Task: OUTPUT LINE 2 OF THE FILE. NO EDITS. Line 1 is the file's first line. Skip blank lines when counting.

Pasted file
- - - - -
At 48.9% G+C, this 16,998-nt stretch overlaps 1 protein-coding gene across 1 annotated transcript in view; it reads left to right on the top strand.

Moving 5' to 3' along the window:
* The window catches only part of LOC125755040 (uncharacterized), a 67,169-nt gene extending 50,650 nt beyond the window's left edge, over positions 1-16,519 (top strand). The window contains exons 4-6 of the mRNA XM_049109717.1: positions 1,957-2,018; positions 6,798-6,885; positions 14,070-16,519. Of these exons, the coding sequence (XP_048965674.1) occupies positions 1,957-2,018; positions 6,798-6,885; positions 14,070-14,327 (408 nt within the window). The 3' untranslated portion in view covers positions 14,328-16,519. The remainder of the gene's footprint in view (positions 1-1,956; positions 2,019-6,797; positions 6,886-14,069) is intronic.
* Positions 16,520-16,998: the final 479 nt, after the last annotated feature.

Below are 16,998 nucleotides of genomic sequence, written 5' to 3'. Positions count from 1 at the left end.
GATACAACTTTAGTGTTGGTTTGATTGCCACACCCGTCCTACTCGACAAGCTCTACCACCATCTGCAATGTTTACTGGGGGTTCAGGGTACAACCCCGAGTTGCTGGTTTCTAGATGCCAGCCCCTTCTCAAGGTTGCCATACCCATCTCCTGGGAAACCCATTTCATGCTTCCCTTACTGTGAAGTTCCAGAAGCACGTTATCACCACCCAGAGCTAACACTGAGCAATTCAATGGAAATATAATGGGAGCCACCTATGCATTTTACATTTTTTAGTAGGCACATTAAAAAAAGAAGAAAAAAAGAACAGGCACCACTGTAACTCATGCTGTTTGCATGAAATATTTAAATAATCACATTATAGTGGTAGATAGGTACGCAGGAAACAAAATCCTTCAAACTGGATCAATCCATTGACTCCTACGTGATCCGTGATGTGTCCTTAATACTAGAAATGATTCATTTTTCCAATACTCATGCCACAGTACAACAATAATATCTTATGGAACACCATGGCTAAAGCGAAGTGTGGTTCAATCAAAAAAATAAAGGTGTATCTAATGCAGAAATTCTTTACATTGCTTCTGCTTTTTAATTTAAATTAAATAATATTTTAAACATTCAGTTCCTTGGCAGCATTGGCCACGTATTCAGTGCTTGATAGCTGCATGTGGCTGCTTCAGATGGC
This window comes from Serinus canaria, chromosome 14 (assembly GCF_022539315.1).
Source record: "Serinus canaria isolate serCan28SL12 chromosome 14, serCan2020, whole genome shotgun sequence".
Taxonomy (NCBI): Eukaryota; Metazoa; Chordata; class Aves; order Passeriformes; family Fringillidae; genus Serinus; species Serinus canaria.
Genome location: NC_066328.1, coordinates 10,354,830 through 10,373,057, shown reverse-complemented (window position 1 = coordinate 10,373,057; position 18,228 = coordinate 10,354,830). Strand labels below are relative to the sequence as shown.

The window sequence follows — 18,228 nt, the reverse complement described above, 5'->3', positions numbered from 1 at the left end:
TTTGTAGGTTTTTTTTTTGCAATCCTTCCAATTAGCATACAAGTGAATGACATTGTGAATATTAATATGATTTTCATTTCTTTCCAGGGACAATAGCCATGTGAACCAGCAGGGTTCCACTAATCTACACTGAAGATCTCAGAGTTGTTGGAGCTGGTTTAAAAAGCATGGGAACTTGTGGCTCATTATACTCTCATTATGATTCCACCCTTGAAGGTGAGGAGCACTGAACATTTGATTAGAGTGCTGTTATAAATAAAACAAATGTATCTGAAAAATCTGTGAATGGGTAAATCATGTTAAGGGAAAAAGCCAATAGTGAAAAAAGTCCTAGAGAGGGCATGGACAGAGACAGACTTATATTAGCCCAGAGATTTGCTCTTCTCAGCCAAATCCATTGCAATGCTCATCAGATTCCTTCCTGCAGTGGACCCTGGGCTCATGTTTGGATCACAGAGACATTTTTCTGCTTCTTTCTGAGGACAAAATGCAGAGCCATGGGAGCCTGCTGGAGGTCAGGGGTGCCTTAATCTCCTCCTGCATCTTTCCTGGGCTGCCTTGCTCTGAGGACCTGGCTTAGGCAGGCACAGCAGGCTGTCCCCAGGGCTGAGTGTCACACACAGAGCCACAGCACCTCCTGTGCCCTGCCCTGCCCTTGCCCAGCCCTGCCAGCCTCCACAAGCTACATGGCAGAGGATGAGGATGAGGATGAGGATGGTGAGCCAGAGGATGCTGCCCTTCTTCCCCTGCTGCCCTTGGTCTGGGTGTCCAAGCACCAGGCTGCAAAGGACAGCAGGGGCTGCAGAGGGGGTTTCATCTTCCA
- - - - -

Moving 5' to 3' along the window: